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Imagine a world where you could actively sell advertising on archived content. Well, it’s here
Content on a website should never die. Never, ever. To delete content on a website is a waste. Online articles and their links should be permanent.
In the world of the dead tree, articles have limited lifespans. You read your paper, then it’s used to wrap fish and chips, is thrown in the rubbish bin, or lives a lonely life of obscurity in some dusty library archive.
In contrast, content in the online world does not die that easily. An article may drop off a homepage, but it continues to live in a website’s archive, easily accessible via a quick search and click.
Online archives are repeatedly accessed via a site’s internal search or external search engines. Archived articles are constantly linked to and visited via links from other websites and blogs – and those links live on to be clicked again and again. In short, online archives are far livelier places than their library counterparts.
It’s a phenomenon that hasn’t escaped many online publishers. What it means is that publishers are now starting to master the evil art of selling advertising on their archives. Even if an article is old news, a publisher can still sell relevant, related and even recent advertising on it.
Some advertisers approach publishers to indiscriminately “buy out” big portions of their archives at a discount, because those archives are still being accessed by a substantial readership. This is often on a hit-and-miss basis that works on buying volume to get the clicks.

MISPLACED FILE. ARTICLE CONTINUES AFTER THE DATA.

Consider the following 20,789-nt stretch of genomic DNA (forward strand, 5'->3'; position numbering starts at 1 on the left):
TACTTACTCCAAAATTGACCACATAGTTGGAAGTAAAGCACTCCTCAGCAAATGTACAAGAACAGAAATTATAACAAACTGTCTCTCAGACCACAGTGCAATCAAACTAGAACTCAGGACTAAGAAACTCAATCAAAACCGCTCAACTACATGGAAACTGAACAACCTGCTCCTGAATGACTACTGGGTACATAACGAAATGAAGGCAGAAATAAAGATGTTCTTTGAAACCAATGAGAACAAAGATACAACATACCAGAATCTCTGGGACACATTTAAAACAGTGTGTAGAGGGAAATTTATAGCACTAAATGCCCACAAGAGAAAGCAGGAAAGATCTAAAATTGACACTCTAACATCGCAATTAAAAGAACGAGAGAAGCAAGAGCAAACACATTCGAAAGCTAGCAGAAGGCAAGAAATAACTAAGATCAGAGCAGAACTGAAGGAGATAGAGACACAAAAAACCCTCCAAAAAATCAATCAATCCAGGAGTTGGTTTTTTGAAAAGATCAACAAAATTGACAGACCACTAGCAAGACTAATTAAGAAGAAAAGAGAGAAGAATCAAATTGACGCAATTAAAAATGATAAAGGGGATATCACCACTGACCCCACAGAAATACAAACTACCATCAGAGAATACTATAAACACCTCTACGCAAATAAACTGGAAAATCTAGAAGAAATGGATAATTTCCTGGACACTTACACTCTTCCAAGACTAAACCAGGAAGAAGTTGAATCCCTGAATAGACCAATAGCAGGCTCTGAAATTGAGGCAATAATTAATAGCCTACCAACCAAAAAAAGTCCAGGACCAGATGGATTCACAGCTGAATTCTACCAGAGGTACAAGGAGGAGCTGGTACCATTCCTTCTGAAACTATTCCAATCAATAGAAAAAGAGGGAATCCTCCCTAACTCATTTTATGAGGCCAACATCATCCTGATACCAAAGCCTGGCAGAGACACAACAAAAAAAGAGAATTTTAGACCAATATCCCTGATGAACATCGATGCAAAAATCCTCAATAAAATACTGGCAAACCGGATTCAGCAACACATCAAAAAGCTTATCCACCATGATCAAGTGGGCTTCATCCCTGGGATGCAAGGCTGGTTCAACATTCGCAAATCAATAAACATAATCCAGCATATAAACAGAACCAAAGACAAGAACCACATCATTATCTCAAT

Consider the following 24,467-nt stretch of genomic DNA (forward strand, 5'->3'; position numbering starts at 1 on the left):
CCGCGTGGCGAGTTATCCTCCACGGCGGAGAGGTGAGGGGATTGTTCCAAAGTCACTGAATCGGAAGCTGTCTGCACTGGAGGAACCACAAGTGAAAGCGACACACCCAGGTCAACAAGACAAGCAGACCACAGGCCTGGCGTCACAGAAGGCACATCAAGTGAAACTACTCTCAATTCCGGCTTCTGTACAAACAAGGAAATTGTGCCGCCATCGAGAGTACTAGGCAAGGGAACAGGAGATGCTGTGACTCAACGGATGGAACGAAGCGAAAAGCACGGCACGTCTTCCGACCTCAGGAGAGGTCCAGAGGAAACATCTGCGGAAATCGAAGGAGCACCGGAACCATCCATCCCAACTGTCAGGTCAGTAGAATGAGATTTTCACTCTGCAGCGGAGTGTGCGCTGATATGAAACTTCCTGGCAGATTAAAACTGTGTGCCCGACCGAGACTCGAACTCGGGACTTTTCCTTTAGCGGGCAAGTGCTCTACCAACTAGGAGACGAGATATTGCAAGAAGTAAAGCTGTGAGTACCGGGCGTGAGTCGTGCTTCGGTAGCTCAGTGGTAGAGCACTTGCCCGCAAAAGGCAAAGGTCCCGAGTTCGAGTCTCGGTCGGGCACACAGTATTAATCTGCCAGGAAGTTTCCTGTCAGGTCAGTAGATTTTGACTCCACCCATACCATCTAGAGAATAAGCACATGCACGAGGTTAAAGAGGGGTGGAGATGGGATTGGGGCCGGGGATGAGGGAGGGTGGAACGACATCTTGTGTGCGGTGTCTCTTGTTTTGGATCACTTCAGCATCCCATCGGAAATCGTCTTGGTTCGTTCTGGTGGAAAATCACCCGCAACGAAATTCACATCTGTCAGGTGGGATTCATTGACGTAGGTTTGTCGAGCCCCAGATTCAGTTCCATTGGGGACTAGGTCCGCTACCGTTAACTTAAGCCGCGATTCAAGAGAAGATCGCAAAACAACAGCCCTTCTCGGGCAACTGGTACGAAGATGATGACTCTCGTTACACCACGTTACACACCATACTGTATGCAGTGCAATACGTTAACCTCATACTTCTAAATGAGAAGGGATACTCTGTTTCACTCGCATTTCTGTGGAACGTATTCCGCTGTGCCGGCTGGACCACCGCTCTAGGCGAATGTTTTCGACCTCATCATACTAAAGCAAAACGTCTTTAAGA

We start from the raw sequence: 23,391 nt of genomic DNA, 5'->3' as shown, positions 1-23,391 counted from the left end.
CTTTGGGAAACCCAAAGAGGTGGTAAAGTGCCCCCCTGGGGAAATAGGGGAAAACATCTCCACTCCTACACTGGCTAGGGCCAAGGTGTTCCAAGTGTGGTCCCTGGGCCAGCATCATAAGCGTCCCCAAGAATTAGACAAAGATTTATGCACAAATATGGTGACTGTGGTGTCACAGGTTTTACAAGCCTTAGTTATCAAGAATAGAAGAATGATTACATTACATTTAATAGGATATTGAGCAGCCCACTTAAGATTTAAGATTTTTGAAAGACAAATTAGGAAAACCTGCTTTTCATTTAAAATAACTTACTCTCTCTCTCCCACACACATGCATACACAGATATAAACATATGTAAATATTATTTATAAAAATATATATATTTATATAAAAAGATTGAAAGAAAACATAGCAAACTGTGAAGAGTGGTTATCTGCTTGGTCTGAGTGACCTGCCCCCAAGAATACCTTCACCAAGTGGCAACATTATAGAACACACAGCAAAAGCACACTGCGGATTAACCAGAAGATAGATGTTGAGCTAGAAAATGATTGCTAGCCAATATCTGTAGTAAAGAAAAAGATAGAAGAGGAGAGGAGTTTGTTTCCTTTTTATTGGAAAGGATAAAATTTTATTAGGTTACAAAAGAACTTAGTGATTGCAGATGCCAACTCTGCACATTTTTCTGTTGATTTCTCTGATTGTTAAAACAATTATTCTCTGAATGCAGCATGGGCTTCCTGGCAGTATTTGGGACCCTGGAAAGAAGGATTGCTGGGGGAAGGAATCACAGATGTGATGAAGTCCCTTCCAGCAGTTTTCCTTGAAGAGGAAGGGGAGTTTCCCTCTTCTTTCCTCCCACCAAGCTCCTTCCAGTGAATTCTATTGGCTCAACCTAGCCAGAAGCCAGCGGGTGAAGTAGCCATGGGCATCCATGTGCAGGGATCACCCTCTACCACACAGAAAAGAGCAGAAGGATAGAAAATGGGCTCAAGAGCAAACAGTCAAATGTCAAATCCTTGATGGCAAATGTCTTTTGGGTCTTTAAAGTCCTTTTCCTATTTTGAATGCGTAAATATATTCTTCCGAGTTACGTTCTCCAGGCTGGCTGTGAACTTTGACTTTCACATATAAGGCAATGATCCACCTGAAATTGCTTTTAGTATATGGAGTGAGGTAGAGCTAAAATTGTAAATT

But some publishers also slap Adsense by Google or a similar advertising model on their archived articles. For example, if I were accessing an article about an old rugby match, an advert selling tickets for tomorrow’s game could show. Chances are that ad would get a click from me because I am a loyal rugby buff who accesses old, archived articles on the subject.
Google has been doing it for years by putting ads on its search results. In fact, Google is becoming increasingly good at selling advertising on just about everything, from archived content, to other publishers’ content, to your personal emails via Gmail – and probably eventually on your personal documents and then your own desktop.
So, the golden rule is: never throw anything away and keep links permanent. It also happens to be Google’s philosophy. The search behemoth actively encourages its Gmail users not to delete emails by providing massive storage space. After all, a deleted email is one less email on which to sell advertising.
From a publisher’s point of view the same applies. You just never know how many times that now-old article will be accessed and re-accessed.
This trend also speaks of the decline in importance of the homepage. With the arrival of powerful search engines, the blogosphere and RSS syndication, homepages are often by-passed these days via “deep links” directly to articles on a website.
It means homepages are no longer the main gateways into websites – users are increasingly visiting websites via many link trapdoors and burrows. It means that if you have a big website, the secret of its success is a vast webbed network of links pointing to different articles and your homepage.
The key is to keep it permanent. If you delete an article or change a link, you break that web and attract fewer readers. It’s that simple.
From NetSavvy — my monthly column